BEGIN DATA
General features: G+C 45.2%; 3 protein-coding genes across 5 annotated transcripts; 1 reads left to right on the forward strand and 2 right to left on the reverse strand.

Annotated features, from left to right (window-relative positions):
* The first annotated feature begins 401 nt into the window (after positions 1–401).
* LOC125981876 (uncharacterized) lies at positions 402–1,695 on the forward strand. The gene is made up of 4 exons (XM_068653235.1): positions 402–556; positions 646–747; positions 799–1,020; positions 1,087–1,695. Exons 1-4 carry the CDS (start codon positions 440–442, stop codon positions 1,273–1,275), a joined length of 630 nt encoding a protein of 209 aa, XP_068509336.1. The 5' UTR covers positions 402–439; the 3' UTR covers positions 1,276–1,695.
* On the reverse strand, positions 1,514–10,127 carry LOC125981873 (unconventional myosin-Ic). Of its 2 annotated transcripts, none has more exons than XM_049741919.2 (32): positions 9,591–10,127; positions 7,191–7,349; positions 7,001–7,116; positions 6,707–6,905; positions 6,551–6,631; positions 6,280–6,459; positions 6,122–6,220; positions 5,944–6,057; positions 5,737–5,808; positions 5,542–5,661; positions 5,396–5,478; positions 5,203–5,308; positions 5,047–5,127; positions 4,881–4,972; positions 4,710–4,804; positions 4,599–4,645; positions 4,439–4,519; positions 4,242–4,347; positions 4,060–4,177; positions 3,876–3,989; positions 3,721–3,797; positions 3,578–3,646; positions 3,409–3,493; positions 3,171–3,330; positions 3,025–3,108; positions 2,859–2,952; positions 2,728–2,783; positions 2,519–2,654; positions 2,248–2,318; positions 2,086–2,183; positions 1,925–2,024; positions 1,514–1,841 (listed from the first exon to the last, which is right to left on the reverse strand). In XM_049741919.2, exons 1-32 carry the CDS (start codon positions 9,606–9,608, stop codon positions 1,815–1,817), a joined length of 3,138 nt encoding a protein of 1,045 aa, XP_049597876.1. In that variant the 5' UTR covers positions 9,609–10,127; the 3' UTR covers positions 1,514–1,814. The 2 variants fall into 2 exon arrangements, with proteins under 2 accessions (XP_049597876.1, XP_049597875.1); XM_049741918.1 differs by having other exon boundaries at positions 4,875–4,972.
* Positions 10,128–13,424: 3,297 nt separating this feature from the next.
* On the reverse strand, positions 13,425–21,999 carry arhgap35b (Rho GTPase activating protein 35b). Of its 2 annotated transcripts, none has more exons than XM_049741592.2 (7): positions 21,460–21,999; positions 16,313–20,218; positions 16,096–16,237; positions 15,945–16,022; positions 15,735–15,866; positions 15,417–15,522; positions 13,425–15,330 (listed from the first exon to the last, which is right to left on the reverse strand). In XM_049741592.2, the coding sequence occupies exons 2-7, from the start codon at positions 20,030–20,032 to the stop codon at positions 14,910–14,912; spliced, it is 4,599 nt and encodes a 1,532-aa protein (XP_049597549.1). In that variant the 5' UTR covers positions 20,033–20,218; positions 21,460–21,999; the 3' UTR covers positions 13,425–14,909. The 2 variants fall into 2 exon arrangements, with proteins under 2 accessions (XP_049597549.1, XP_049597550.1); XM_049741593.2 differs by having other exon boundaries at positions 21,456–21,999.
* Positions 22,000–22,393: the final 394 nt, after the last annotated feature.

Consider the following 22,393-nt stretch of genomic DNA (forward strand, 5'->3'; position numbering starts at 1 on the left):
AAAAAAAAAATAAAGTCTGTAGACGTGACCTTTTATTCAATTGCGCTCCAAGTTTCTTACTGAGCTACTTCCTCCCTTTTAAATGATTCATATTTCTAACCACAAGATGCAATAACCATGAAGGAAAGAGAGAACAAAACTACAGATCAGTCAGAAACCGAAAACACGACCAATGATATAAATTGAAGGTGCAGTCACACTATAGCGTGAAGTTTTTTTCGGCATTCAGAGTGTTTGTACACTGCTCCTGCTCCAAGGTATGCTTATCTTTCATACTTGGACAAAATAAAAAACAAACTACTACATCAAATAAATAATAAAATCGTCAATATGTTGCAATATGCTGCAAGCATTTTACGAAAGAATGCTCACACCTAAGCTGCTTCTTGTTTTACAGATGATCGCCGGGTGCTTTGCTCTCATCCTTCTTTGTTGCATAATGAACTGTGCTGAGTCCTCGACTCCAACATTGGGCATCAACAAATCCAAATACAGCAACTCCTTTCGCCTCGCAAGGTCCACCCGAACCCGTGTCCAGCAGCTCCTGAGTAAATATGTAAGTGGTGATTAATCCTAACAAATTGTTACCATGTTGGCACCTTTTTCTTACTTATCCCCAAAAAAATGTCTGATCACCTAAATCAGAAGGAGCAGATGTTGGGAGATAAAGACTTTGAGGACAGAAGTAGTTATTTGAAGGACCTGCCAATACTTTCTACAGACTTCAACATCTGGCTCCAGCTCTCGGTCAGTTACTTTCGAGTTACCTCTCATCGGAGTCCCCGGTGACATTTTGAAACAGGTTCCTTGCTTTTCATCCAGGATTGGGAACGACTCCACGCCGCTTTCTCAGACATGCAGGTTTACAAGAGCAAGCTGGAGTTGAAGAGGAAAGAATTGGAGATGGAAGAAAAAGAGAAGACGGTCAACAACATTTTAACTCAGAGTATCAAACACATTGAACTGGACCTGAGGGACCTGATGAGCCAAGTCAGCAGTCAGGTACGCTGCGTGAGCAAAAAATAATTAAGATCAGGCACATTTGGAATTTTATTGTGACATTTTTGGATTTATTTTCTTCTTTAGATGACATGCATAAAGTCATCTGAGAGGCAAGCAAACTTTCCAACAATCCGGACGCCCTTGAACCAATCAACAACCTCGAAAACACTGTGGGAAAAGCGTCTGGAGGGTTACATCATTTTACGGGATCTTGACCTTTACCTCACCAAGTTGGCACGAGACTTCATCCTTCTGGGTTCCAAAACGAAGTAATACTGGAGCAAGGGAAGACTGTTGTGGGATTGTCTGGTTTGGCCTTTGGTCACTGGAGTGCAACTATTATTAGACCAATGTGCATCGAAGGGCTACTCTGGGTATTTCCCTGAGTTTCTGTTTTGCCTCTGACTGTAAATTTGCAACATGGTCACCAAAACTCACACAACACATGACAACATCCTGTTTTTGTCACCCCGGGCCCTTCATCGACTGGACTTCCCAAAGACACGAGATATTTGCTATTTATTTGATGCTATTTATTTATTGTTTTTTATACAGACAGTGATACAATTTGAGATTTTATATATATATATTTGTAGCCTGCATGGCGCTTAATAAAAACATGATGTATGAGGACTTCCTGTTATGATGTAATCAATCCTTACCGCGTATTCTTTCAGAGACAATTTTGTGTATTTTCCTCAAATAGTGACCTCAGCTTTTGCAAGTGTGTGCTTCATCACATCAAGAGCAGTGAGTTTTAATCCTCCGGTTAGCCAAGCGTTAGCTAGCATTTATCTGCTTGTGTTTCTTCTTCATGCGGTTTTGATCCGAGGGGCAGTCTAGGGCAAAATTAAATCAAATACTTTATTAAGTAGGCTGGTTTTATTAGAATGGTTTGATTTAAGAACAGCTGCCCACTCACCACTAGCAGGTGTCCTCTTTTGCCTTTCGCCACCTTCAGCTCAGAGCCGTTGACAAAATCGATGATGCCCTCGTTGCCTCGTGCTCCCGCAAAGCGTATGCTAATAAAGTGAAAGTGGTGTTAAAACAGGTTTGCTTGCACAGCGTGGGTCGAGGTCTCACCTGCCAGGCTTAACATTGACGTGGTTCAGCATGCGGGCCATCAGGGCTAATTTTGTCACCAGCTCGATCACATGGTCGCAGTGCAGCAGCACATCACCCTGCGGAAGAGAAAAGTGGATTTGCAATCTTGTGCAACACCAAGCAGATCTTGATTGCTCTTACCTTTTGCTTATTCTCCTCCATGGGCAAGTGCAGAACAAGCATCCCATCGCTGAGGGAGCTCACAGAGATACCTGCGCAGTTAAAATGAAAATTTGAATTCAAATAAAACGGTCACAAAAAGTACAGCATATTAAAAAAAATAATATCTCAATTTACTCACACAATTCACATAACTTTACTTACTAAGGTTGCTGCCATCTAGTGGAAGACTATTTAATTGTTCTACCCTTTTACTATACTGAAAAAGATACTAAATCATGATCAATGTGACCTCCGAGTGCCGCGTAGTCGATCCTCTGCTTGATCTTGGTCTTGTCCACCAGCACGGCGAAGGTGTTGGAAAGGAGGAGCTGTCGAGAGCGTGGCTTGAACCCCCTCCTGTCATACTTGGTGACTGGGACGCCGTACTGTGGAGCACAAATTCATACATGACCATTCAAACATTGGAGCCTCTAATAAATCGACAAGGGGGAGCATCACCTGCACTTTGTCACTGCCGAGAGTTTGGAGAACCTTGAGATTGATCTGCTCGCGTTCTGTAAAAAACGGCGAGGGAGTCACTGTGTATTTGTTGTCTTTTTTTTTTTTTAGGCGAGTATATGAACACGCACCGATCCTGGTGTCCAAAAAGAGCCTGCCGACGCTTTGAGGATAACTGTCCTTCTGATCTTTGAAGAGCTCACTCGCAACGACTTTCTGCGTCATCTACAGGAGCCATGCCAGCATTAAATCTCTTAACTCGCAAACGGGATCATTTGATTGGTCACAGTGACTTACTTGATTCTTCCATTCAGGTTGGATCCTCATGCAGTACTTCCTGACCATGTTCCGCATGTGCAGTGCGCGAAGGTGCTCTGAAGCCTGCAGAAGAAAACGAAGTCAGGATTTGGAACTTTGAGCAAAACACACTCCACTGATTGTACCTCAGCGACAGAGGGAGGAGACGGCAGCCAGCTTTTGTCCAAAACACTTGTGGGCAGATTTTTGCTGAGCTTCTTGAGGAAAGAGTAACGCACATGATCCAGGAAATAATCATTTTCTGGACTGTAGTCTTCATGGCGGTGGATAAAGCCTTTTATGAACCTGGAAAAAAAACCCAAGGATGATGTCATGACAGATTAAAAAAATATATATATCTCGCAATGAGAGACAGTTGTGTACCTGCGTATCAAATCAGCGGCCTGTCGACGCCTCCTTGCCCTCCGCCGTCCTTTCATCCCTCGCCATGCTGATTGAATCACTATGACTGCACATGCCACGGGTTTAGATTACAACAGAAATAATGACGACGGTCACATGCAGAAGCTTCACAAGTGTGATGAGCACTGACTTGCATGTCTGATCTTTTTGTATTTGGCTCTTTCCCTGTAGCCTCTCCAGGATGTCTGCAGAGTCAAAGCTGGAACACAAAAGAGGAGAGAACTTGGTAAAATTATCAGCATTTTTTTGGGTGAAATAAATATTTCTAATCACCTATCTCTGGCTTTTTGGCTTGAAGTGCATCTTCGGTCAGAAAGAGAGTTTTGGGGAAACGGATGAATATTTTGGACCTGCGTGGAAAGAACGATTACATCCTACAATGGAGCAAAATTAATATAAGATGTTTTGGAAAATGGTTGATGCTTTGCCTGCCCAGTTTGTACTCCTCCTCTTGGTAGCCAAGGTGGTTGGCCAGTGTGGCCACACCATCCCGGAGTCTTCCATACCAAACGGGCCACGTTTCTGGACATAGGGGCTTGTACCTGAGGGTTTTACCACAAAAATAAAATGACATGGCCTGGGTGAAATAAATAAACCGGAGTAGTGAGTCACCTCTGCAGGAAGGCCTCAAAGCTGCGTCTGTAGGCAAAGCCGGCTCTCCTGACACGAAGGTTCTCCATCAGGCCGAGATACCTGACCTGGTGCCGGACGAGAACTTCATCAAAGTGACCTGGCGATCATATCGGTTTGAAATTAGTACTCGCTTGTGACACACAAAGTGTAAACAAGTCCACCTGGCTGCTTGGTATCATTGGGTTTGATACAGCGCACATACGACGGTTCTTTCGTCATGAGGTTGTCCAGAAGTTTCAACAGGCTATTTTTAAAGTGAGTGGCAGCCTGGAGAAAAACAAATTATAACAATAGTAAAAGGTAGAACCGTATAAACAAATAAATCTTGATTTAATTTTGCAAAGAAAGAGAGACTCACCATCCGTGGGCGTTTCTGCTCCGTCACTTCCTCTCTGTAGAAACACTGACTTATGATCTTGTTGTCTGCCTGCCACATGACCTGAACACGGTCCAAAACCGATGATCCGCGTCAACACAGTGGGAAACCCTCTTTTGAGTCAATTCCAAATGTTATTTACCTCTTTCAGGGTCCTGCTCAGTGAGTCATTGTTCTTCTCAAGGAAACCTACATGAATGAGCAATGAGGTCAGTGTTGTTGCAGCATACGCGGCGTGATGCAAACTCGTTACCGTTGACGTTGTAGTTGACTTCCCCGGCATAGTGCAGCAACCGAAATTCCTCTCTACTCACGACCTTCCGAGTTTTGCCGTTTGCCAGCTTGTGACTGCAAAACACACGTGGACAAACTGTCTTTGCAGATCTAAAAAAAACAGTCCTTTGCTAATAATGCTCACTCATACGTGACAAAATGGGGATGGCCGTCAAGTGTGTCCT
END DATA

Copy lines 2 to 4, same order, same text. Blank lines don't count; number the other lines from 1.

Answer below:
Annotated features, from left to right (window-relative positions):
* The first annotated feature begins 401 nt into the window (after positions 1–401).
* LOC125981876 (uncharacterized) lies at positions 402–1,695 on the forward strand. The gene is made up of 4 exons (XM_068653235.1): positions 402–556; positions 646–747; positions 799–1,020; positions 1,087–1,695. Exons 1-4 carry the CDS (start codon positions 440–442, stop codon positions 1,273–1,275), a joined length of 630 nt encoding a protein of 209 aa, XP_068509336.1. The 5' UTR covers positions 402–439; the 3' UTR covers positions 1,276–1,695.